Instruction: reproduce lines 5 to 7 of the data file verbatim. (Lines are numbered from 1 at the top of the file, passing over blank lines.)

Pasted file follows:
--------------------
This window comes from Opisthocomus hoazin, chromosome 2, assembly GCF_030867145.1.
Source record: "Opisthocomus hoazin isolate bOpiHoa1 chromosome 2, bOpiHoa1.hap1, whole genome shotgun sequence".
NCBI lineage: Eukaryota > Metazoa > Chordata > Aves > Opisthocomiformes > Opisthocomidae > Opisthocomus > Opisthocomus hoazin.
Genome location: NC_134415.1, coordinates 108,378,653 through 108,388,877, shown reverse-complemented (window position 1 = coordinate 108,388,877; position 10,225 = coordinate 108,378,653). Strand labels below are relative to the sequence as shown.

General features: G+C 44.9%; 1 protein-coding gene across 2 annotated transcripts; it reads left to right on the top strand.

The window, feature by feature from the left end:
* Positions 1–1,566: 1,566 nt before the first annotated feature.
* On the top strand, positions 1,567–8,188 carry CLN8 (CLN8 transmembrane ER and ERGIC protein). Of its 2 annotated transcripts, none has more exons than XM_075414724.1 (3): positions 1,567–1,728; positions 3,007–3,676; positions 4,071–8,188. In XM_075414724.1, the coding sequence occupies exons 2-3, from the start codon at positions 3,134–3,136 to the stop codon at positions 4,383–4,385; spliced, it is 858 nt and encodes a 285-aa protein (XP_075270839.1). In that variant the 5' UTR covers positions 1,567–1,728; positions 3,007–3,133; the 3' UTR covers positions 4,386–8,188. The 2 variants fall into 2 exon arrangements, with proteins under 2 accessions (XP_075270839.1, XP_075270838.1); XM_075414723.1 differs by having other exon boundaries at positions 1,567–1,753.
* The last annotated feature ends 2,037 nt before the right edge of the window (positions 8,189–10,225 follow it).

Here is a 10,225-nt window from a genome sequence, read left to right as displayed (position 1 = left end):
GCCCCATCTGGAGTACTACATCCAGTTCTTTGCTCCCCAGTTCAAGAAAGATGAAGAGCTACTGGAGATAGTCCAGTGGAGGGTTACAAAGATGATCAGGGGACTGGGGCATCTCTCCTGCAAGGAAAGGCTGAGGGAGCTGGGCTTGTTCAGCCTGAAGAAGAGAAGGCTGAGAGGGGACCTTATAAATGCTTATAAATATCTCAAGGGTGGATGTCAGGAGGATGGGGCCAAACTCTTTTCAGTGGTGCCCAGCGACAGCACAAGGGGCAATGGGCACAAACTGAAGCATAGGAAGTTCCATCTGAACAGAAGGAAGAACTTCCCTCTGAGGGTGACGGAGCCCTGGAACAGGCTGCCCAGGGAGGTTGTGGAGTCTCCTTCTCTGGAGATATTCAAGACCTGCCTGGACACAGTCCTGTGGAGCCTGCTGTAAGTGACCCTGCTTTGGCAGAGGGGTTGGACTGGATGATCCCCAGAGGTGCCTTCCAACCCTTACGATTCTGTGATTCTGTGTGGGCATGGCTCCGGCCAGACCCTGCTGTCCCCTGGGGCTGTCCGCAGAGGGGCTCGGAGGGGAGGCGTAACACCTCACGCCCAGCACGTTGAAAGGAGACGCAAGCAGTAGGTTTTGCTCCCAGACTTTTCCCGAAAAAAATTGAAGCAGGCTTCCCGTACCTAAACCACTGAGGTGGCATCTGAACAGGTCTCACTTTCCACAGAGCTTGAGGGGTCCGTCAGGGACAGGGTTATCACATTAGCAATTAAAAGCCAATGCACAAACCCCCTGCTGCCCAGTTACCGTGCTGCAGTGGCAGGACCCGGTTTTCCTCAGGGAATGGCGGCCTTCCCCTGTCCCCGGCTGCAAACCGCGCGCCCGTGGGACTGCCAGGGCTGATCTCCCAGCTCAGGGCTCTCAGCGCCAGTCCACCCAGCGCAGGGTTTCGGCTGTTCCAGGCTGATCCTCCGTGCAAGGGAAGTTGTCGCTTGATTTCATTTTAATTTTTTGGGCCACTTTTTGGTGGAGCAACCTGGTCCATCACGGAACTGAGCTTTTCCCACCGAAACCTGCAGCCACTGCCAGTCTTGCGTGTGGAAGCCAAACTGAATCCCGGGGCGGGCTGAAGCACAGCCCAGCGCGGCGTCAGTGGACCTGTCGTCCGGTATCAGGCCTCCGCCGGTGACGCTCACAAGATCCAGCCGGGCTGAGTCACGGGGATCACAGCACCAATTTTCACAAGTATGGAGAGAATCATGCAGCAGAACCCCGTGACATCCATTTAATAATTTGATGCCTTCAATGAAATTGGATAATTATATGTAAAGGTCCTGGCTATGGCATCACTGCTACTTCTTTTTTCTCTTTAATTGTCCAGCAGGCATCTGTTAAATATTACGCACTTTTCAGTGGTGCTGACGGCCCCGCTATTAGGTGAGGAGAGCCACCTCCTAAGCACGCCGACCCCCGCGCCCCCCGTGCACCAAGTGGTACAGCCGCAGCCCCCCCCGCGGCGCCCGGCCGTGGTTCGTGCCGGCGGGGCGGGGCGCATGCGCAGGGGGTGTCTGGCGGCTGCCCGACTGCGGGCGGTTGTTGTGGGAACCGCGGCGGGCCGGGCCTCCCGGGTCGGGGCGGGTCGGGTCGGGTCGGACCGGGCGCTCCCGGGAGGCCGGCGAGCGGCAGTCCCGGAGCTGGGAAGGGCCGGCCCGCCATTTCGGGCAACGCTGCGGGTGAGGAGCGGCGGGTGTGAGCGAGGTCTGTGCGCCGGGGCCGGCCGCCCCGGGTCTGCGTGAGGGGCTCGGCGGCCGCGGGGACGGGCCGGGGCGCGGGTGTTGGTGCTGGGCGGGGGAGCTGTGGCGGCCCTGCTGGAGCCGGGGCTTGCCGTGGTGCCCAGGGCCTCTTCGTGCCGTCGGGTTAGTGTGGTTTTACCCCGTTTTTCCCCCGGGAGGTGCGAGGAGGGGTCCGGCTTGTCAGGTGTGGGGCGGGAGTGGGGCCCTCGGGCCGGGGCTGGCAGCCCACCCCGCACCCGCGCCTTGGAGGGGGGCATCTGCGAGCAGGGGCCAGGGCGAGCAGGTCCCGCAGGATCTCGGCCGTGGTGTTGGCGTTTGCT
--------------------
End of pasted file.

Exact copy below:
General features: G+C 44.9%; 1 protein-coding gene across 2 annotated transcripts; it reads left to right on the top strand.

The window, feature by feature from the left end:
* Positions 1–1,566: 1,566 nt before the first annotated feature.